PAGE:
Brownie Bliss Balls (nut pulp recipe!)

Need some nut pulp recipes?

It’s a common question – what to do with leftover nut pulp from making almond (or other nut) milk? I too look for nut pulp recipes.

 For a long time I would pack into containers and freeze it and forget about it …..then throw it out. 

Now I try to use up almond pulp within a few days of making milk. I add it to muffins, bean burgers, and oatmeal but these brownie bliss balls are the destination of most of my almond pulp! They’re sweet and rich and always in my fridge. Also soft and chewy right out of the freezer so easy to grab one whenever the craving strikes!

I’ve packed them into lunch boxes and snack bags, they’ve been served for dessert and at coffee dates, they’re versatile and perfect for all occasions! 

If you want more nut pulp recipes, let me know, I’m always drumming up something to reduce waste. 

Some Important Tips:

For this recipe I use nut pulp from ONE cup of almonds that I used to make almond milk. They can be soaked overnight or not. 

Squeeze the nut pulp to almost dry – it’s best if it’s a little damp

Use the pulp within a couple of days as fresh tastes best. 

Make sure your dates are juicy. If they’re dry or crumbly, soak them for a little while (about 15 minutes) in water then drain them. Don’t forget to remove the pits!

Brownie Bliss Balls (made from nut pulp)

Author : Ashley Madden
Prep Time: 10 mins
Servings: 12 Bliss Balls
What to do with leftover nut pulp from making almond milk? These brownie bliss balls!


  • Fresh almond pulp from 1 cup of whole almonds
  • 1 cup packed soft pitted medjool dates (soaked in water for 15 to 30 minutes if dry and hard)
  • 1 cup rolled oats gluten-free if needed
  • ¼-⅓ cup unsweetened cocoa powder (adjust to your preference)
  • 1 tablespoon maple syrup optional
  • 1 teaspoon pure vanilla extract
  • Pinch sea salt
  • cup unsweetened coconut , for rolling (optional)


  • Add all the ingredients to a food processor and process continuously for 1 to 2 minutes until the mix starts clumping together and rolling around in a ball. Scrape down the sides and bottom of the container once or twice throughout. If you’re almond pulp is very dry you may need to add more liquid (water, almond milk, or more maple syrup), 1 teaspoon at a time, until the mix starts sticking together.
  • Using your hands, roll 2 tablespoons of the mix into balls. Roll the balls in coconut if desired. Refrigerate for 5 days or freeze for up to 3 months.


This recipe is easy to scale up based on how much nut pulp you have.
This recipe is ideally made with fresh pulp (no more than 3 days old). You want it to be a little damp but not wet.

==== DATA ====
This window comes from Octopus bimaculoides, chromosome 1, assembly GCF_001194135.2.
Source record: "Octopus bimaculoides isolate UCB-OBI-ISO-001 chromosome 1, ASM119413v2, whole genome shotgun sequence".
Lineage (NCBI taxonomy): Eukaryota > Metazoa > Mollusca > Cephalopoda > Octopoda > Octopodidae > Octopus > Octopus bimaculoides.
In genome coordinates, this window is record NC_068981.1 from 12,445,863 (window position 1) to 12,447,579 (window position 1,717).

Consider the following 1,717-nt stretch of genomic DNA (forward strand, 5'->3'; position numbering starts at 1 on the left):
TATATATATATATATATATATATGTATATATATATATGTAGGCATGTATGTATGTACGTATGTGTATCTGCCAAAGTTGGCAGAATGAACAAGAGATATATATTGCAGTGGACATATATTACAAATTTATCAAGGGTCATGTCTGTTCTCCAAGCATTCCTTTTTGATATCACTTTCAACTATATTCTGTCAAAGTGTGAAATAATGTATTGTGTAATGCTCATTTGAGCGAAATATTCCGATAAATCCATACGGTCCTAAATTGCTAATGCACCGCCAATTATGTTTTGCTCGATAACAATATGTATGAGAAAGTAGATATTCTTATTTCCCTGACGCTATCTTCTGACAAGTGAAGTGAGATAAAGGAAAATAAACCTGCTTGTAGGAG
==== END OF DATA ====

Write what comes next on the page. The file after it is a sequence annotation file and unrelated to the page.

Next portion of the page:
You can adjust the cocoa powder to your liking. I like to use 1/3 cup.
Did you make this recipe? Tag @riseshinecook on Instagram or hashtag it #riseshinecook


  1. Reply


    October 25, 2022

    You must have read my mind! I recently started making my own almond milk and have been putting the pulp in the freezer, waiting for inspiration to hit as to what to do with it. You saved the day! Thank you! (I did search for and find recipes, but yours is the best 😊)

    • Reply

      Ashley Madden

      October 25, 2022

      Awh, thank you Sandra! I have a really great banana muffin recipe for pulp too! I’ll eventually put it together and put it up here but I can email directly to you as well 🙂
      Thanks for the feedback!

  2. Reply


    February 17, 2023

    I make my own soymilk about 5 times per week and have LOTS of leftover okara, which I use to make vegan cheese, sausages, biscotti, dog biscuits, sauces, brownies, granola, ice cream, and more. There is so much of it that I would be happy for even more ideas. Do you make soymilk and do you have any ideas for okara?

    • Reply

      Ashley Madden

      February 17, 2023

      I love that Jen! I don’t make my own soy milk. I make mostly nut and seed milks but it’s something I plan on dabbling in soon! For the okara, sounds like you’re making the most of it! I wonder if you could dehydrate it, or bake at low temp, and make a flour or powder. You can then add that to anything — smoothies, oatmeal, soup! I think I’d it into hummus as well 🙂


      • Reply


        February 26, 2023

        Some people do dehydrate okara. I tried it once, but I wasn’t sure what to do with it and I’m also sort of impatient and just want to use things right away. It does work well added to dips and also added to some soups. By the way, please share more details about your upcoming book. I’m looking forward to trying even more of your new recipes.


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